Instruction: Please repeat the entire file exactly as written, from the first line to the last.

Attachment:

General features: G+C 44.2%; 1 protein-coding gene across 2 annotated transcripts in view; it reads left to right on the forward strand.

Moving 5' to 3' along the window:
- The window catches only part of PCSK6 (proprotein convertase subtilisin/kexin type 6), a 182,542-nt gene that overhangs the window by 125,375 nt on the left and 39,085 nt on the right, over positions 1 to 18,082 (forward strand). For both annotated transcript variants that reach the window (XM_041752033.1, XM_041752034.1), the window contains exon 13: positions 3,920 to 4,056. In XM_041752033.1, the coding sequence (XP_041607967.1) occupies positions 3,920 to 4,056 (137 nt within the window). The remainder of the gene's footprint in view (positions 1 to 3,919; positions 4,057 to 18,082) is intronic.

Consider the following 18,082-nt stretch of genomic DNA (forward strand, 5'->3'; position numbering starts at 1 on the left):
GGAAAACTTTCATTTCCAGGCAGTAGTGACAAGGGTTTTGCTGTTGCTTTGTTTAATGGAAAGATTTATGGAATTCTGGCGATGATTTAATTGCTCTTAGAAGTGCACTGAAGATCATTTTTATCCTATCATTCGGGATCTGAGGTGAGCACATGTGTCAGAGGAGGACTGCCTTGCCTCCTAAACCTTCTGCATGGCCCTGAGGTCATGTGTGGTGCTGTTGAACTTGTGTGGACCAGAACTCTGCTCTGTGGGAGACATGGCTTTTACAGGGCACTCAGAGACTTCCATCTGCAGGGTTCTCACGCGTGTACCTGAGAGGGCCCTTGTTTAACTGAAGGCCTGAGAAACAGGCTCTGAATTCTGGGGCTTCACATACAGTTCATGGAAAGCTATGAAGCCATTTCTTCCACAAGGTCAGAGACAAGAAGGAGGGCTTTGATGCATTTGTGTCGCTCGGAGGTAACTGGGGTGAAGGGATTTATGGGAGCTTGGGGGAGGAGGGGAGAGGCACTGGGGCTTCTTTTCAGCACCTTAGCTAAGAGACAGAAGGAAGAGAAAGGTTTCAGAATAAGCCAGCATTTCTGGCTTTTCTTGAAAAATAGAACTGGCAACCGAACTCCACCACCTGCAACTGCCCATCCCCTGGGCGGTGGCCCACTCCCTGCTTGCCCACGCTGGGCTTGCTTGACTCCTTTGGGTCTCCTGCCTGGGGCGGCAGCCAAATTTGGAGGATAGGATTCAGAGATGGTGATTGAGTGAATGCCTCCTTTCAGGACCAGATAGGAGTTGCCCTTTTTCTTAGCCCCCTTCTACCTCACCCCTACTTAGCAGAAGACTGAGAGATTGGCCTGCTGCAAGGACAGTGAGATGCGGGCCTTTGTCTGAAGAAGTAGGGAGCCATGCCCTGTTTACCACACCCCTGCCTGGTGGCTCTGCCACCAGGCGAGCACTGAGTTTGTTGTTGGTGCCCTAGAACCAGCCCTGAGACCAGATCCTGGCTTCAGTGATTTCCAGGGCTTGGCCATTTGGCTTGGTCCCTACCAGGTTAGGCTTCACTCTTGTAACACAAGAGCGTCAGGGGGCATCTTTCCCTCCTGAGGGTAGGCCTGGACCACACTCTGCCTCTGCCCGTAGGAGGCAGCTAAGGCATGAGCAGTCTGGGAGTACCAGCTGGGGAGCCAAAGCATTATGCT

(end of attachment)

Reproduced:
General features: G+C 44.2%; 1 protein-coding gene across 2 annotated transcripts in view; it reads left to right on the forward strand.

Moving 5' to 3' along the window:
- The window catches only part of PCSK6 (proprotein convertase subtilisin/kexin type 6), a 182,542-nt gene that overhangs the window by 125,375 nt on the left and 39,085 nt on the right, over positions 1 to 18,082 (forward strand). For both annotated transcript variants that reach the window (XM_041752033.1, XM_041752034.1), the window contains exon 13: positions 3,920 to 4,056. In XM_041752033.1, the coding sequence (XP_041607967.1) occupies positions 3,920 to 4,056 (137 nt within the window). The remainder of the gene's footprint in view (positions 1 to 3,919; positions 4,057 to 18,082) is intronic.

Consider the following 18,082-nt stretch of genomic DNA (forward strand, 5'->3'; position numbering starts at 1 on the left):
GGAAAACTTTCATTTCCAGGCAGTAGTGACAAGGGTTTTGCTGTTGCTTTGTTTAATGGAAAGATTTATGGAATTCTGGCGATGATTTAATTGCTCTTAGAAGTGCACTGAAGATCATTTTTATCCTATCATTCGGGATCTGAGGTGAGCACATGTGTCAGAGGAGGACTGCCTTGCCTCCTAAACCTTCTGCATGGCCCTGAGGTCATGTGTGGTGCTGTTGAACTTGTGTGGACCAGAACTCTGCTCTGTGGGAGACATGGCTTTTACAGGGCACTCAGAGACTTCCATCTGCAGGGTTCTCACGCGTGTACCTGAGAGGGCCCTTGTTTAACTGAAGGCCTGAGAAACAGGCTCTGAATTCTGGGGCTTCACATACAGTTCATGGAAAGCTATGAAGCCATTTCTTCCACAAGGTCAGAGACAAGAAGGAGGGCTTTGATGCATTTGTGTCGCTCGGAGGTAACTGGGGTGAAGGGATTTATGGGAGCTTGGGGGAGGAGGGGAGAGGCACTGGGGCTTCTTTTCAGCACCTTAGCTAAGAGACAGAAGGAAGAGAAAGGTTTCAGAATAAGCCAGCATTTCTGGCTTTTCTTGAAAAATAGAACTGGCAACCGAACTCCACCACCTGCAACTGCCCATCCCCTGGGCGGTGGCCCACTCCCTGCTTGCCCACGCTGGGCTTGCTTGACTCCTTTGGGTCTCCTGCCTGGGGCGGCAGCCAAATTTGGAGGATAGGATTCAGAGATGGTGATTGAGTGAATGCCTCCTTTCAGGACCAGATAGGAGTTGCCCTTTTTCTTAGCCCCCTTCTACCTCACCCCTACTTAGCAGAAGACTGAGAGATTGGCCTGCTGCAAGGACAGTGAGATGCGGGCCTTTGTCTGAAGAAGTAGGGAGCCATGCCCTGTTTACCACACCCCTGCCTGGTGGCTCTGCCACCAGGCGAGCACTGAGTTTGTTGTTGGTGCCCTAGAACCAGCCCTGAGACCAGATCCTGGCTTCAGTGATTTCCAGGGCTTGGCCATTTGGCTTGGTCCCTACCAGGTTAGGCTTCACTCTTGTAACACAAGAGCGTCAGGGGGCATCTTTCCCTCCTGAGGGTAGGCCTGGACCACACTCTGCCTCTGCCCGTAGGAGGCAGCTAAGGCATGAGCAGTCTGGGAGTACCAGCTGGGGAGCCAAAGCATTATGCT